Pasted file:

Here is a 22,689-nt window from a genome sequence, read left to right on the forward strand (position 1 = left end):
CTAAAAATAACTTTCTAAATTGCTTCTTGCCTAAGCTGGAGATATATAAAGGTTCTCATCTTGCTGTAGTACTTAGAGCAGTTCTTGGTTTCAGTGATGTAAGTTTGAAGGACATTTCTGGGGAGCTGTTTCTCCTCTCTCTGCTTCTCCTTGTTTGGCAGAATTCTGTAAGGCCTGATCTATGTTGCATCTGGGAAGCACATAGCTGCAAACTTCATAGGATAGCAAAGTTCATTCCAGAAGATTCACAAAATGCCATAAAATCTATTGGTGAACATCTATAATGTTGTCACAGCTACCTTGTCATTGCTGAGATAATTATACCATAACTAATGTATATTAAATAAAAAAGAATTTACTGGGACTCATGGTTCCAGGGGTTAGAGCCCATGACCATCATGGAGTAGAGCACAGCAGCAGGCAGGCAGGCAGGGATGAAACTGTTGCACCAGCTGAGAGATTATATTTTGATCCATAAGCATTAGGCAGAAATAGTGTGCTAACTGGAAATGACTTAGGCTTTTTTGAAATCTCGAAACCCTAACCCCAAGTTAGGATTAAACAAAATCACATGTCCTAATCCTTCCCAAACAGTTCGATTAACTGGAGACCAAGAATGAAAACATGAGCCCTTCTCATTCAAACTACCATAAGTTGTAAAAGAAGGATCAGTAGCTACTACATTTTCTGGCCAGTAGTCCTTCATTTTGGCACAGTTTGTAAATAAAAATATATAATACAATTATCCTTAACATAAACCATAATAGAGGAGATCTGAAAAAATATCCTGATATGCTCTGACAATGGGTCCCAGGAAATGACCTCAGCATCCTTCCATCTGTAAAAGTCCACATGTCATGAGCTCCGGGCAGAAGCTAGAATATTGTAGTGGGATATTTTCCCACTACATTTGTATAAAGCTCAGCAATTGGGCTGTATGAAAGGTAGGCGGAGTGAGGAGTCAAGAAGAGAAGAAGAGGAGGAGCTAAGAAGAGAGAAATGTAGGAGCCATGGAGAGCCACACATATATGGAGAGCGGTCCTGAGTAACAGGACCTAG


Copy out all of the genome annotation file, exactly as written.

Here is a 22,689-nt window from a genome sequence, read left to right on the forward strand (position 1 = left end):
CTAAAAATAACTTTCTAAATTGCTTCTTGCCTAAGCTGGAGATATATAAAGGTTCTCATCTTGCTGTAGTACTTAGAGCAGTTCTTGGTTTCAGTGATGTAAGTTTGAAGGACATTTCTGGGGAGCTGTTTCTCCTCTCTCTGCTTCTCCTTGTTTGGCAGAATTCTGTAAGGCCTGATCTATGTTGCATCTGGGAAGCACATAGCTGCAAACTTCATAGGATAGCAAAGTTCATTCCAGAAGATTCACAAAATGCCATAAAATCTATTGGTGAACATCTATAATGTTGTCACAGCTACCTTGTCATTGCTGAGATAATTATACCATAACTAATGTATATTAAATAAAAAAGAATTTACTGGGACTCATGGTTCCAGGGGTTAGAGCCCATGACCATCATGGAGTAGAGCACAGCAGCAGGCAGGCAGGCAGGGATGAAACTGTTGCACCAGCTGAGAGATTATATTTTGATCCATAAGCATTAGGCAGAAATAGTGTGCTAACTGGAAATGACTTAGGCTTTTTTGAAATCTCGAAACCCTAACCCCAAGTTAGGATTAAACAAAATCACATGTCCTAATCCTTCCCAAACAGTTCGATTAACTGGAGACCAAGAATGAAAACATGAGCCCTTCTCATTCAAACTACCATAAGTTGTAAAAGAAGGATCAGTAGCTACTACATTTTCTGGCCAGTAGTCCTTCATTTTGGCACAGTTTGTAAATAAAAATATATAATACAATTATCCTTAACATAAACCATAATAGAGGAGATCTGAAAAAATATCCTGATATGCTCTGACAATGGGTCCCAGGAAATGACCTCAGCATCCTTCCATCTGTAAAAGTCCACATGTCATGAGCTCCGGGCAGAAGCTAGAATATTGTAGTGGGATATTTTCCCACTACATTTGTATAAAGCTCAGCAATTGGGCTGTATGAAAGGTAGGCGGAGTGAGGAGTCAAGAAGAGAAGAAGAGGAGGAGCTAAGAAGAGAGAAATGTAGGAGCCATGGAGAGCCACACATATATGGAGAGCGGTCCTGAGTAACAGGACCTAG